Sky at a Glance | March 29th, 2013

Some night sky sights for March 29 – April 6

11 p.m. view
With the Moon waning away from full, it rises ever later as it moves past Spica and Saturn.
9 p.m. view
Jupiter used to shine between Aldebaran and the Pleiades. But now it's moving eastward against the background stars and starting to leave them behind.

Friday, March 29

  • The waning Moon rises in the east around 11 or later this evening, depending on your location. Look above it for the planet Saturn, as shown below.

  • This is the time of year when the dim Little Dipper juts to the right from Polaris (the Little Dipper's handle-end) during evening hours. The Big Dipper, much brighter, curls over high above it, "dumping water" into it.

    Saturday, March 30

  • Algol in Perseus is heading down in the northwest after dusk. Your last good chance to catch Algol in one of its eclipses this season, at least from North America, may be this evening. Algol should be at minimum brightness, magnitude 3.4 instead of its usual 2.1, for a couple hours centered on 9:32 p.m. Eastern Daylight Time, favoring the eastern half of the continent. Algol takes several additional hours to fade and to rebrighten.

  • Early Sunday morning, telescope users south of a line from central Florida through Oregon can watch the double star Beta Scorpii, magnitudes 2.6 and 4.8, emerge from behind the dark limb of the waning gibbous Moon. Map and timetables (for the bright component; the faint one emerges up to a minute or two earlier. Times are in Universal Time. Be sure to scroll down there to find the Reappearance timetable.)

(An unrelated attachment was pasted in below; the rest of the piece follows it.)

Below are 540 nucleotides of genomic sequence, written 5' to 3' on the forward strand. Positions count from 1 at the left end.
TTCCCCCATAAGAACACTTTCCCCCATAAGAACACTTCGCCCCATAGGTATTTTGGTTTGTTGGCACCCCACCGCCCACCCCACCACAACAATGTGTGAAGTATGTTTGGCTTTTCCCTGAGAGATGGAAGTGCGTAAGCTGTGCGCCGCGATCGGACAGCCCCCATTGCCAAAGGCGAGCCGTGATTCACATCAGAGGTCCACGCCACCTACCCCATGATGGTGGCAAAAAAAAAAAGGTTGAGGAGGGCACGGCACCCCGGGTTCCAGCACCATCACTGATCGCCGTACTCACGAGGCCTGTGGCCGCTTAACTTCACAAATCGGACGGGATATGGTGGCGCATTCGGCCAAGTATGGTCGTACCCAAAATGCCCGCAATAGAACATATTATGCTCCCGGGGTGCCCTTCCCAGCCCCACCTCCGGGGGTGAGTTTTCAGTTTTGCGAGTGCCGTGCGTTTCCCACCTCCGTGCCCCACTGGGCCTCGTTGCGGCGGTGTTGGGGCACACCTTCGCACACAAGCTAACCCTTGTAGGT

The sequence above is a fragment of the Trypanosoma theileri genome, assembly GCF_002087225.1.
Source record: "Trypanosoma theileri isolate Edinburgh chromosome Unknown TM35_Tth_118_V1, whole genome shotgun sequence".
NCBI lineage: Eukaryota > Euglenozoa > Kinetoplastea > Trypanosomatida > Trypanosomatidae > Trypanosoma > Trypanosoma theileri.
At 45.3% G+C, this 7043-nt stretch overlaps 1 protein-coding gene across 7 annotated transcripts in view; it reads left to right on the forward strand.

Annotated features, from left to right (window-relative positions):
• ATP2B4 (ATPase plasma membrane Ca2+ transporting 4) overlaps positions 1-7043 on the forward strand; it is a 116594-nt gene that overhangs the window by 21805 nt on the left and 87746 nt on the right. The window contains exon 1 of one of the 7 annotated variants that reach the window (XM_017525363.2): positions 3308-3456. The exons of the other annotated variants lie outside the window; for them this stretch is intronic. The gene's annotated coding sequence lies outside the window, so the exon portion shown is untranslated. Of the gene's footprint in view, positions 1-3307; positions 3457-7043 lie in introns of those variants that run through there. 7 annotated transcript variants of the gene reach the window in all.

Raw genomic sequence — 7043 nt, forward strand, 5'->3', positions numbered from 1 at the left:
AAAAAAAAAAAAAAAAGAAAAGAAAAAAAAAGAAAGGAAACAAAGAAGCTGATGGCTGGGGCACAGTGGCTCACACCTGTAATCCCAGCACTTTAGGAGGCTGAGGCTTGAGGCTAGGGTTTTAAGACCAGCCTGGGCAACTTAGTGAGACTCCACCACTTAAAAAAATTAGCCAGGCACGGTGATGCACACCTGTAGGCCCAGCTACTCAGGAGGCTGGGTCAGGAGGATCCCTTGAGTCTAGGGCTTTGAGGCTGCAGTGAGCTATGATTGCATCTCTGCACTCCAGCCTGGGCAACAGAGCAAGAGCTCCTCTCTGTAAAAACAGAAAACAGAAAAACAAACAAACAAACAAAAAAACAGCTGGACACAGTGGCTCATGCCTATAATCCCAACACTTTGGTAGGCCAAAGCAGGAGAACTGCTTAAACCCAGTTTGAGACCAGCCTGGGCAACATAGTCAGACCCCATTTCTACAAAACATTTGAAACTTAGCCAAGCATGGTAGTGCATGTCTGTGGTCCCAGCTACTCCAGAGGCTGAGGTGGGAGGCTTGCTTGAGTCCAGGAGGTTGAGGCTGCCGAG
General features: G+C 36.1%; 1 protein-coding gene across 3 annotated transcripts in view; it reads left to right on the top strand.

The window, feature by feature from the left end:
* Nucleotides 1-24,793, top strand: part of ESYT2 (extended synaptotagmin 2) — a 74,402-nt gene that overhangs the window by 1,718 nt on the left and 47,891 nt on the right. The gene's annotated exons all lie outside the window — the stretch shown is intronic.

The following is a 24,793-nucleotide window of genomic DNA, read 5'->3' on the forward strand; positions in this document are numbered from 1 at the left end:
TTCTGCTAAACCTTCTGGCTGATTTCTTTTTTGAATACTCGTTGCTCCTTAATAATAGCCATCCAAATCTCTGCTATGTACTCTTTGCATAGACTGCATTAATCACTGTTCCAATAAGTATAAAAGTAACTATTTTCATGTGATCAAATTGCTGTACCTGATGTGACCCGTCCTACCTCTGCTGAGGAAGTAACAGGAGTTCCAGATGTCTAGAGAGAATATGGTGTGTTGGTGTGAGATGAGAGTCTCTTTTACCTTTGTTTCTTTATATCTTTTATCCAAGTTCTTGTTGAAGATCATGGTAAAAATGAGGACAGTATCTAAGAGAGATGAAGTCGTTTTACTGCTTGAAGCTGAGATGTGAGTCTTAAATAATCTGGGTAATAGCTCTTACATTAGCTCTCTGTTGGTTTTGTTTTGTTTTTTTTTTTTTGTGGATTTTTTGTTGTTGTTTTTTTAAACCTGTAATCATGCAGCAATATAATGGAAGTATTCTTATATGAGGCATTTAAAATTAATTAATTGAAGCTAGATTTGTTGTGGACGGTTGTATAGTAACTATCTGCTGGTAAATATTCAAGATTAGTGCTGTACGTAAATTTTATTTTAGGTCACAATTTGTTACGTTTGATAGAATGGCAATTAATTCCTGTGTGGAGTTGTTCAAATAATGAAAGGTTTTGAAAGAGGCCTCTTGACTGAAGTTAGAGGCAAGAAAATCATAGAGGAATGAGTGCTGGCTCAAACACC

Sunday, March 31

  • Following Sirius and Canis Major westward across the sky is Milky-Way-rich Puppis. Now that the Moon is gone, get out your scope and hunt the open clusters and nebulae of Puppis with Sue French's Deep-Sky Wonders article and chart in the March Sky & Telescope, page 56.

    Monday, April 1

  • The red carbon stars U and V Hydrae, and the Ghost of Jupiter planetary nebula (magnitude 7.7), all reside within a few degrees of each other in central Hydra. See Gary Seronik's Binocular Highlight column and chart in the April Sky & Telescope, page 45 (and for more on the Ghost of Jupiter, page 56).

    Tuesday, April 2

  • As spring advances, wintry Orion tilts farther over as it declines in the west-southwest after dark. Orion's Belt in its middle is almost horizontal. Orion is brightly framed between Jupiter on its right and Sirius on its left.

  • Last-quarter Moon tonight (exact at 12:37 a.m. Wednesday morning EDT).